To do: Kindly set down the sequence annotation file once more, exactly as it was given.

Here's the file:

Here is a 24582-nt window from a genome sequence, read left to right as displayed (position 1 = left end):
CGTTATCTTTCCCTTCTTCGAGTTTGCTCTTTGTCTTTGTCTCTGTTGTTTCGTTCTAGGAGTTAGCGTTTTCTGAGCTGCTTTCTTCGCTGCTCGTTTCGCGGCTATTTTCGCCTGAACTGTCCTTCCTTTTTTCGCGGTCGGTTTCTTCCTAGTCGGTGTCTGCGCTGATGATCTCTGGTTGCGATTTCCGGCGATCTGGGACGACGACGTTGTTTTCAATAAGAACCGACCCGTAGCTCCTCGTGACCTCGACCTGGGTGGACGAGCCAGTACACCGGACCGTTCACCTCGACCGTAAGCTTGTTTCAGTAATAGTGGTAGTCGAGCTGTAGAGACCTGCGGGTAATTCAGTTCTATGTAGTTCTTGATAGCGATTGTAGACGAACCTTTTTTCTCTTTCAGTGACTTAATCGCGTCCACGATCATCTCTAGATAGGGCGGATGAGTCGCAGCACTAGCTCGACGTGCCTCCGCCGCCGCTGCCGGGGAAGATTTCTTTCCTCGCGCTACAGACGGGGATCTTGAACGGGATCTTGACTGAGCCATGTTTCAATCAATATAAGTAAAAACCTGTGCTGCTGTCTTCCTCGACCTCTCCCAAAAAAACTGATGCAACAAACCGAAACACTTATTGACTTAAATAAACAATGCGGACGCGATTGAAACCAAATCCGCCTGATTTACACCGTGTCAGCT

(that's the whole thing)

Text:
Here is a 24582-nt window from a genome sequence, read left to right as displayed (position 1 = left end):
CGTTATCTTTCCCTTCTTCGAGTTTGCTCTTTGTCTTTGTCTCTGTTGTTTCGTTCTAGGAGTTAGCGTTTTCTGAGCTGCTTTCTTCGCTGCTCGTTTCGCGGCTATTTTCGCCTGAACTGTCCTTCCTTTTTTCGCGGTCGGTTTCTTCCTAGTCGGTGTCTGCGCTGATGATCTCTGGTTGCGATTTCCGGCGATCTGGGACGACGACGTTGTTTTCAATAAGAACCGACCCGTAGCTCCTCGTGACCTCGACCTGGGTGGACGAGCCAGTACACCGGACCGTTCACCTCGACCGTAAGCTTGTTTCAGTAATAGTGGTAGTCGAGCTGTAGAGACCTGCGGGTAATTCAGTTCTATGTAGTTCTTGATAGCGATTGTAGACGAACCTTTTTTCTCTTTCAGTGACTTAATCGCGTCCACGATCATCTCTAGATAGGGCGGATGAGTCGCAGCACTAGCTCGACGTGCCTCCGCCGCCGCTGCCGGGGAAGATTTCTTTCCTCGCGCTACAGACGGGGATCTTGAACGGGATCTTGACTGAGCCATGTTTCAATCAATATAAGTAAAAACCTGTGCTGCTGTCTTCCTCGACCTCTCCCAAAAAAACTGATGCAACAAACCGAAACACTTATTGACTTAAATAAACAATGCGGACGCGATTGAAACCAAATCCGCCTGATTTACACCGTGTCAGCT